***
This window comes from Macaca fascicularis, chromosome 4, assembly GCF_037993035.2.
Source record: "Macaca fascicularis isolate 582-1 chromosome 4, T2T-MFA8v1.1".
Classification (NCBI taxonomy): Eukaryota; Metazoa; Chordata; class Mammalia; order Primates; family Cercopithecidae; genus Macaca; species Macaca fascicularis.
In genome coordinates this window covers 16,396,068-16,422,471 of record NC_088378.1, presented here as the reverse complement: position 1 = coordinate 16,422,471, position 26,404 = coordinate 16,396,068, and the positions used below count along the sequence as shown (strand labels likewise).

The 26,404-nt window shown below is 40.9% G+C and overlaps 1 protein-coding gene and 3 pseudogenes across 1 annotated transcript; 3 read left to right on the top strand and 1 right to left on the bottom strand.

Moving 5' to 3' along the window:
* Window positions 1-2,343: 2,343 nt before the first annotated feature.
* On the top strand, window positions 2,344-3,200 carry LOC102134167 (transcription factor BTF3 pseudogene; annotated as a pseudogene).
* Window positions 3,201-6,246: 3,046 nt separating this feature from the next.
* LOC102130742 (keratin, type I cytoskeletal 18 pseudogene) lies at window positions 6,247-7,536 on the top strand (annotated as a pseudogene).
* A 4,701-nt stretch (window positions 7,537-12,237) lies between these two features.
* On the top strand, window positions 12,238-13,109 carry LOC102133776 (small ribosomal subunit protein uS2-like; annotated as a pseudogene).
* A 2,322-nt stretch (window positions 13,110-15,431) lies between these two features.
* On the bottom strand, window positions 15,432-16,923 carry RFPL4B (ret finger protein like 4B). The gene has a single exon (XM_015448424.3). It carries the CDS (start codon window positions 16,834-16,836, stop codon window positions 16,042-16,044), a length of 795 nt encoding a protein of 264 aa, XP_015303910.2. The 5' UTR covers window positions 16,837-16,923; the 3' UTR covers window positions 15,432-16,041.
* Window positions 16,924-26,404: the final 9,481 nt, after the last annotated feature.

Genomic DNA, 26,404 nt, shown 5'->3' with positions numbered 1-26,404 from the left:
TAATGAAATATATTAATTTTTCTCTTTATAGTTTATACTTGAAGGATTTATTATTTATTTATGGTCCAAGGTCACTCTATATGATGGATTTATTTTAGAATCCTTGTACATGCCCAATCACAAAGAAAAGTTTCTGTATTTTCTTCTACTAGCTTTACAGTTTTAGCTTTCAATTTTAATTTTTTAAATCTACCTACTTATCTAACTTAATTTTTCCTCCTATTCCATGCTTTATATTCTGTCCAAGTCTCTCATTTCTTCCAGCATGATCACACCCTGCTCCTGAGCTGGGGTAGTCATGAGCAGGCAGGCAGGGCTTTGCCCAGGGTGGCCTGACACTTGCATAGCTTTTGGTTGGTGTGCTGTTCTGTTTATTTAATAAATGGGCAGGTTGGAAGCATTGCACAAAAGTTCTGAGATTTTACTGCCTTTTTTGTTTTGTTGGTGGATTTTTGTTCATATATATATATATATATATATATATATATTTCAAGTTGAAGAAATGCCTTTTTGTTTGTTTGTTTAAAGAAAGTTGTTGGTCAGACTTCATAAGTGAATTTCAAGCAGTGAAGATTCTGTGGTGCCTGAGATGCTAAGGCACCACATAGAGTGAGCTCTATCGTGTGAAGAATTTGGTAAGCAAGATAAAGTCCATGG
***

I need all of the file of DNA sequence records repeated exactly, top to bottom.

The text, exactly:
This window comes from Macaca fascicularis, chromosome 4, assembly GCF_037993035.2.
Source record: "Macaca fascicularis isolate 582-1 chromosome 4, T2T-MFA8v1.1".
Classification (NCBI taxonomy): Eukaryota; Metazoa; Chordata; class Mammalia; order Primates; family Cercopithecidae; genus Macaca; species Macaca fascicularis.
In genome coordinates this window covers 16,396,068-16,422,471 of record NC_088378.1, presented here as the reverse complement: position 1 = coordinate 16,422,471, position 26,404 = coordinate 16,396,068, and the positions used below count along the sequence as shown (strand labels likewise).

The 26,404-nt window shown below is 40.9% G+C and overlaps 1 protein-coding gene and 3 pseudogenes across 1 annotated transcript; 3 read left to right on the top strand and 1 right to left on the bottom strand.

Moving 5' to 3' along the window:
* Window positions 1-2,343: 2,343 nt before the first annotated feature.
* On the top strand, window positions 2,344-3,200 carry LOC102134167 (transcription factor BTF3 pseudogene; annotated as a pseudogene).
* Window positions 3,201-6,246: 3,046 nt separating this feature from the next.
* LOC102130742 (keratin, type I cytoskeletal 18 pseudogene) lies at window positions 6,247-7,536 on the top strand (annotated as a pseudogene).
* A 4,701-nt stretch (window positions 7,537-12,237) lies between these two features.
* On the top strand, window positions 12,238-13,109 carry LOC102133776 (small ribosomal subunit protein uS2-like; annotated as a pseudogene).
* A 2,322-nt stretch (window positions 13,110-15,431) lies between these two features.
* On the bottom strand, window positions 15,432-16,923 carry RFPL4B (ret finger protein like 4B). The gene has a single exon (XM_015448424.3). It carries the CDS (start codon window positions 16,834-16,836, stop codon window positions 16,042-16,044), a length of 795 nt encoding a protein of 264 aa, XP_015303910.2. The 5' UTR covers window positions 16,837-16,923; the 3' UTR covers window positions 15,432-16,041.
* Window positions 16,924-26,404: the final 9,481 nt, after the last annotated feature.

Genomic DNA, 26,404 nt, shown 5'->3' with positions numbered 1-26,404 from the left:
TAATGAAATATATTAATTTTTCTCTTTATAGTTTATACTTGAAGGATTTATTATTTATTTATGGTCCAAGGTCACTCTATATGATGGATTTATTTTAGAATCCTTGTACATGCCCAATCACAAAGAAAAGTTTCTGTATTTTCTTCTACTAGCTTTACAGTTTTAGCTTTCAATTTTAATTTTTTAAATCTACCTACTTATCTAACTTAATTTTTCCTCCTATTCCATGCTTTATATTCTGTCCAAGTCTCTCATTTCTTCCAGCATGATCACACCCTGCTCCTGAGCTGGGGTAGTCATGAGCAGGCAGGCAGGGCTTTGCCCAGGGTGGCCTGACACTTGCATAGCTTTTGGTTGGTGTGCTGTTCTGTTTATTTAATAAATGGGCAGGTTGGAAGCATTGCACAAAAGTTCTGAGATTTTACTGCCTTTTTTGTTTTGTTGGTGGATTTTTGTTCATATATATATATATATATATATATATATATTTCAAGTTGAAGAAATGCCTTTTTGTTTGTTTGTTTAAAGAAAGTTGTTGGTCAGACTTCATAAGTGAATTTCAAGCAGTGAAGATTCTGTGGTGCCTGAGATGCTAAGGCACCACATAGAGTGAGCTCTATCGTGTGAAGAATTTGGTAAGCAAGATAAAGTCCATGG